Cooking Lessons at the Linden Centre

On the second day of our stay at the Linden Centre, we were given the opportunity to have a cooking class with Michael, one of the Linden Centre’s chefs. Our group of 15 was broken into two groups. Group One would take a tour of the markets in Xizhou and purchase their own ingredients to be used later that afternoon in the cooking class. Group Two, my group, was chosen for the morning class where all of the ingredients were already purchased. The recipes my group and I would be cooking consisted of two traditional Bai dishes, the Bai people being the predominant ethnic group in Xizhou.

The first dish we prepared was a type of mashed potatoes with leek and green onions cooked in dark soy sauce. The potatoes were already boiled in water and we proceeded to peel and mash them by hand. One of the immediate differences between my experience with western cooking and eastern cooking was how o ften the hands were used to help cut and mash the various ingredients. After the potatoes and related ingredients were prepared, we proceeded to combine them into a stir fried mash potato delicacy.

The second dish was along the lines of a more traditional plate of chicken stir fry. Some of the unique ingredients used were sichuan peppers, cinnamon bark, potato starch, light and dark soy sauce, and Chinese peach flower wine. The peach flower wine used in this dish was the same kind that could be bought at most wine selling stores in the Yunnan province. It is a common drinking wine with a taste similar to rose tea or rose wine which also doubles as a perfect cooking wine. As we started to combine all of our ingredients into the wok, we had the liberty of choosing how much spice to use. Those of us who prefered our food to be spicy used more sichuan pepper than those who liked to maintain the sweeter flavor of the peach flower wine. Even those who enjoy spicy food need to be aware of the dangers possessed by sichuan pepper. Too much sichuan pepper can lead to a numbing sensation in the mouth which is only worsened by drinking water.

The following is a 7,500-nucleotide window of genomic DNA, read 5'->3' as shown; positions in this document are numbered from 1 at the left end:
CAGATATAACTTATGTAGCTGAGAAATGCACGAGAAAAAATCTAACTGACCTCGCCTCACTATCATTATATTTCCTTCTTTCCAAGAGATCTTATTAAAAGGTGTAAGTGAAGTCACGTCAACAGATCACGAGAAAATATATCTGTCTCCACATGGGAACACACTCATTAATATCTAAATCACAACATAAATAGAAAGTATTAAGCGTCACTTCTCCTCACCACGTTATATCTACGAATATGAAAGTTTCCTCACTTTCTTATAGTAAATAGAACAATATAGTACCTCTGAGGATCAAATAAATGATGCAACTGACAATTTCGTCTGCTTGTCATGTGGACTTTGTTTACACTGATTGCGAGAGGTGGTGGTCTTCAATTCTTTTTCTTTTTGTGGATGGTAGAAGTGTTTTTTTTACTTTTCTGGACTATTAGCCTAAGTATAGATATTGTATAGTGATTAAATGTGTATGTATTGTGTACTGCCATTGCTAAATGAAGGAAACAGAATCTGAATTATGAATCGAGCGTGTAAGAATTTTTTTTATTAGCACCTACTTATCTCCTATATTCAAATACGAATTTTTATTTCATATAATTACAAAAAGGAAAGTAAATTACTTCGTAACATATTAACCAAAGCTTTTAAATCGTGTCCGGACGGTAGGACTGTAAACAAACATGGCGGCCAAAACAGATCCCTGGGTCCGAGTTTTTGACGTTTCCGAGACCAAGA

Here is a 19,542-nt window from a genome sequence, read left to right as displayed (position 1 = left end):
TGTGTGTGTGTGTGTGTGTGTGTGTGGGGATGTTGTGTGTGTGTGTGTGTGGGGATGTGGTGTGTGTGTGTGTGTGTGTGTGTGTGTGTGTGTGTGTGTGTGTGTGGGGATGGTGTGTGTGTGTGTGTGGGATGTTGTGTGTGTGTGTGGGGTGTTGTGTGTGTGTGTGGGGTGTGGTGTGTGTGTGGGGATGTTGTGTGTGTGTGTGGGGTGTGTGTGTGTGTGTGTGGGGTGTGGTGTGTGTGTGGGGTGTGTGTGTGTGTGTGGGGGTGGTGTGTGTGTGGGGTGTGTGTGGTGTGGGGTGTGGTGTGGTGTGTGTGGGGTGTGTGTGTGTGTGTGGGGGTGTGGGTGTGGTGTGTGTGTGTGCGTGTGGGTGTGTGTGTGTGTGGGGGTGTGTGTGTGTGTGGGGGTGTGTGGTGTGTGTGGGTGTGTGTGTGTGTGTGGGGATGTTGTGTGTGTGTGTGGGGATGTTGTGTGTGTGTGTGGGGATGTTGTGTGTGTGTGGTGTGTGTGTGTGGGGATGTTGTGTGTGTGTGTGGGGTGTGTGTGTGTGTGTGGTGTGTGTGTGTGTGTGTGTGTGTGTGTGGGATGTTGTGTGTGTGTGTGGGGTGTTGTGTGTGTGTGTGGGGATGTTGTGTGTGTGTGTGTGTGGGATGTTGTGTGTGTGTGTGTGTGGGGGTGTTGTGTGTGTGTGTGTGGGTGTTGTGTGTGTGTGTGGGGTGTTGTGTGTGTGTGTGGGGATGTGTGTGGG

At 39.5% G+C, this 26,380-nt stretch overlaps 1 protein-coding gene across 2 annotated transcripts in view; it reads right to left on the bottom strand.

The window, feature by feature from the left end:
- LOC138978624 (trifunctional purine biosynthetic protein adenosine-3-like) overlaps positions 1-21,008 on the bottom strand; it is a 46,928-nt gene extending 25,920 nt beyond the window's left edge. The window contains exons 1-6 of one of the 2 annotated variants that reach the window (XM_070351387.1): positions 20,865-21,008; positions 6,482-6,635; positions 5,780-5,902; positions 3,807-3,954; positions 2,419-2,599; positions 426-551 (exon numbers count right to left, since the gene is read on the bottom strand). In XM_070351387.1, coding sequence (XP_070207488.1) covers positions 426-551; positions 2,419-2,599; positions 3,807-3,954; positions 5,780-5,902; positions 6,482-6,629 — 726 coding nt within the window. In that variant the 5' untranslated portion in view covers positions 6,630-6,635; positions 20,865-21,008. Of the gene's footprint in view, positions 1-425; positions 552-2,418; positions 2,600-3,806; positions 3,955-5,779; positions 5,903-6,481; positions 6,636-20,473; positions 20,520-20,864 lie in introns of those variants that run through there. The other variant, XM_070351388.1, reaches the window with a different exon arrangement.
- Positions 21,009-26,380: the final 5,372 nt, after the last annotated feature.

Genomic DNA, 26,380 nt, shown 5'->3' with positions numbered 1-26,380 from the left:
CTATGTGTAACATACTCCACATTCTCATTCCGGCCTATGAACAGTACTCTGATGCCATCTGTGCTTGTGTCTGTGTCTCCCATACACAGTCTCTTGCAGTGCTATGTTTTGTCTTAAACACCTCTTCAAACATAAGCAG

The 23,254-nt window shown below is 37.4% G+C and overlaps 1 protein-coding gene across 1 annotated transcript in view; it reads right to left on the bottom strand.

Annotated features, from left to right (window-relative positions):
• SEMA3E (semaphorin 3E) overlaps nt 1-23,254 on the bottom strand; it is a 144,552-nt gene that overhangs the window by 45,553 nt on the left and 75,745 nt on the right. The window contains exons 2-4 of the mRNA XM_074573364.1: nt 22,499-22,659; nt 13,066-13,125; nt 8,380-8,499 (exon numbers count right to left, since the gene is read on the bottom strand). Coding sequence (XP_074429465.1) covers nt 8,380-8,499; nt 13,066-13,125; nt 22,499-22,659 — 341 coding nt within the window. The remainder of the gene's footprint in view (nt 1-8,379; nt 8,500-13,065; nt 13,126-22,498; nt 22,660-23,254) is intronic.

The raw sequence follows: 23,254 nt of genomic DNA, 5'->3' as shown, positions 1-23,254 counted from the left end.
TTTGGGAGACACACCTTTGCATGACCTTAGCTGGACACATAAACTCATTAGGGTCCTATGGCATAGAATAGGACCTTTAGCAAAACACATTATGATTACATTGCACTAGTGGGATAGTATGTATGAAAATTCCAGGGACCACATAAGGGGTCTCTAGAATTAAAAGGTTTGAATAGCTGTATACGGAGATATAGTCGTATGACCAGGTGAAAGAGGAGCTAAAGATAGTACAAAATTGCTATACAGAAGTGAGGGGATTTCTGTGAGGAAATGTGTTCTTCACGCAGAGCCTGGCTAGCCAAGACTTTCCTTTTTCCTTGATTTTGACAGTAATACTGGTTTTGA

Both groups concluded the cooking classes with a late afternoon feast for lunch. While group two made mashed potatoes and chicken stir fry, group two used the ingredients they bought to make a pork stir fry and a spicy rice cake dish. Chef Michael had one last surprise for our lunchtime feast. Michael prepared a soup of his own recipe which consisted of rice wine, sugar, gogi berries, and cheese. The final product was a sweet, yet savory soup which was very filling.

The feast was a satisfying conclusion for a group of tired, amateur chefs.

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